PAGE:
Dr. Carl Lum, right, surgeon and veteran of many overseas medical missions, is with Sitagu Sayadaw, the Myanmar sponsor of the Aloha Medical Mission. Sitagu Sayadaw means "chief monk."
Hawaii medical team on Myanmar mission
A 22-member Aloha Medical Mission has left Honolulu for Myanmar to provide medical care to victims in the Irrawaddy Delta, hardest hit by Cyclone Nargis on May 3.
Dr. Carl Lum, surgeon and veteran of many overseas medical missions, is leading doctors and nurses from Oahu, Kauai, the Big Island, Washington, Oregon and California.
They will be "way at the tip of the country," said Dr. Ko Moe Htun, University of Hawaii professor of engineering, formerly of Myanmar, who assisted the group with information and maps of the area's geography.
"I am sure no tourists or foreigners have gone down there," he said. "It will be something they can be proud about, just like the 18th century where people went to places where other people hadn't gone."
In an e-mail interview before departure, Lum said the team will work in one of the clinics of their sponsor, Sitagu Sayadaw, whose name means "chief monk."
More than 100,000 people died or are missing and 2.4 million were left homeless without adequate food, water and medical aid after the cyclone, according to reports.
Because of severe government restrictions, however, only a trickle of aid has reached the people, Lum pointed out.
The Aloha Medical Mission asked to enter the country shortly after the disaster, but like all international aid groups and United Nations workers, visas were denied, Lum said.
Visas finally were obtained after Sayadaw, one of Myanmar's most respected monks, sponsored the group for a two-week mission, he said.
Sayadaw sponsored Aloha Medical Missions in 2006 and 2007 when the volunteers worked at the Sittagu Ayudana Hospital in Sagaing. It was not affected by the cyclone.
Lum anxiously awaited visas for volunteers on the present trip. The last ones did not arrive until Monday, the day before the group left.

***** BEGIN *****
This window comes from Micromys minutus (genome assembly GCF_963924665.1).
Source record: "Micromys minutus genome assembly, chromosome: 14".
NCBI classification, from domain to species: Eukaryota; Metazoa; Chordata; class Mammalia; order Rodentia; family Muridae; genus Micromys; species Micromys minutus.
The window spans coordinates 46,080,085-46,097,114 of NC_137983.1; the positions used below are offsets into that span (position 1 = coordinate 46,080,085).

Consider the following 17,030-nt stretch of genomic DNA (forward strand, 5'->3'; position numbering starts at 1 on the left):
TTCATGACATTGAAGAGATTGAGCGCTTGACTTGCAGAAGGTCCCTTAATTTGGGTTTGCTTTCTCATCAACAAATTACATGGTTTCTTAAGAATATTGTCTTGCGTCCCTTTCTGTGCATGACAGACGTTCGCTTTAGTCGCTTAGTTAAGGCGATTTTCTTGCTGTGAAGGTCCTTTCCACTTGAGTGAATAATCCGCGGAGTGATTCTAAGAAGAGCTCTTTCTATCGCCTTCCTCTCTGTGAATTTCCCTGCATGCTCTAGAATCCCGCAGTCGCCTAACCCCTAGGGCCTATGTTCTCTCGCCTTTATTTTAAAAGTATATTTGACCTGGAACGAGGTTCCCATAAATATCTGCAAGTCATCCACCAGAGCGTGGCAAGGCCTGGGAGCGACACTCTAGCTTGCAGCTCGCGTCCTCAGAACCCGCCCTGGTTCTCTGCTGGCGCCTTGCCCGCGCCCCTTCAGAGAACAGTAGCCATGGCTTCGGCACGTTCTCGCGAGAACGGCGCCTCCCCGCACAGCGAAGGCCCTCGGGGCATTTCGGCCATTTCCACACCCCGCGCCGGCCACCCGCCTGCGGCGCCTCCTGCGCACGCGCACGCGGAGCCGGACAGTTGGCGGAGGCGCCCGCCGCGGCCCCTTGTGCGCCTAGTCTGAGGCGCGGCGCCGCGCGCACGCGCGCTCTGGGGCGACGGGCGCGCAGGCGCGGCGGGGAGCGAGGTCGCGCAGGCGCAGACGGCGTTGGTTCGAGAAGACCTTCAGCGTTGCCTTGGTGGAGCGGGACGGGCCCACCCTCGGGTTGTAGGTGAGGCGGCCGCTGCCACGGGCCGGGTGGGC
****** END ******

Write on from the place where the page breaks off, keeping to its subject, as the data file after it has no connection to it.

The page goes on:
Aloha Medical Mission members pay their own way, including transportation and expenses, and take medical supplies and equipment for missions.
They purchased medicines and supplies for Myanmar through fundraising efforts and a donation from the Burma Association of Hawaii, headed by Tin Myaing Thein, who is from the northern part of Myanmar.
She said the Irrawaddy, a huge river similar to the Nile in Egypt, is like a sandbag where it ends and goes into the ocean. The silt builds up into a very rich area for growing rice, she said.
"A lot of people were living there, growing rice, where the cyclone hit," said Thein, executive director of the Pacific Gateway Center, a nonprofit organization that helps low-income people.
She said she signed up for the medical mission initially, but the Gateway Center was in the middle of a construction project so she decided not to go.
"It's just such a shame that help that is available is not allowed to be given," Thein said. "I'm sure whatever they (the Aloha Medical Mission volunteers) do will be fantastic."
The Myanmar Embassy in Washington, D.C., did not charge visa fees for the group, Thein noted. "Little rays of sunshine are coming through. I'm sure not everybody agrees with the government. We don't, either."
The volunteers took supplies.
The group expected to sleep in tents because the roof of the hospital where they will treat patients was blown off, Lum said. They took their own sleeping bags, mosquito nets, water bottles and food.